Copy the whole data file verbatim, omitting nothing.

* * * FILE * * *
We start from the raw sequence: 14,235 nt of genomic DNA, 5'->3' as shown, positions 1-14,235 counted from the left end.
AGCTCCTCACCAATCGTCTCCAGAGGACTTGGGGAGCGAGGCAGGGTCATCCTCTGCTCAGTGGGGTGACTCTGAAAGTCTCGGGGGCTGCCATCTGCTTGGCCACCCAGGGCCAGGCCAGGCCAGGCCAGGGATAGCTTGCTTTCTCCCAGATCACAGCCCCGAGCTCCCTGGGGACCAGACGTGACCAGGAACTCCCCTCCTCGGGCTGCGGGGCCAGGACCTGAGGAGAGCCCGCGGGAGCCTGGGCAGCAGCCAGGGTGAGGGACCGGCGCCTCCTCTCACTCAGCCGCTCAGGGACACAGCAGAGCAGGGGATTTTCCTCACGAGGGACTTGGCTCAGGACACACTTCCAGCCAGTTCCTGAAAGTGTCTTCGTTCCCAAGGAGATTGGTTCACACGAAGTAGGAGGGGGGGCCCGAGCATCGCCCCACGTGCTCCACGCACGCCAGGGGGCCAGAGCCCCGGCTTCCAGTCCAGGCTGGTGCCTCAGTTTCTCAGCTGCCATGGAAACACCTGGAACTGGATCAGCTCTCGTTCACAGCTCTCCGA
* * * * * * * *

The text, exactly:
We start from the raw sequence: 14,235 nt of genomic DNA, 5'->3' as shown, positions 1-14,235 counted from the left end.
AGCTCCTCACCAATCGTCTCCAGAGGACTTGGGGAGCGAGGCAGGGTCATCCTCTGCTCAGTGGGGTGACTCTGAAAGTCTCGGGGGCTGCCATCTGCTTGGCCACCCAGGGCCAGGCCAGGCCAGGCCAGGGATAGCTTGCTTTCTCCCAGATCACAGCCCCGAGCTCCCTGGGGACCAGACGTGACCAGGAACTCCCCTCCTCGGGCTGCGGGGCCAGGACCTGAGGAGAGCCCGCGGGAGCCTGGGCAGCAGCCAGGGTGAGGGACCGGCGCCTCCTCTCACTCAGCCGCTCAGGGACACAGCAGAGCAGGGGATTTTCCTCACGAGGGACTTGGCTCAGGACACACTTCCAGCCAGTTCCTGAAAGTGTCTTCGTTCCCAAGGAGATTGGTTCACACGAAGTAGGAGGGGGGGCCCGAGCATCGCCCCACGTGCTCCACGCACGCCAGGGGGCCAGAGCCCCGGCTTCCAGTCCAGGCTGGTGCCTCAGTTTCTCAGCTGCCATGGAAACACCTGGAACTGGATCAGCTCTCGTTCACAGCTCTCCGA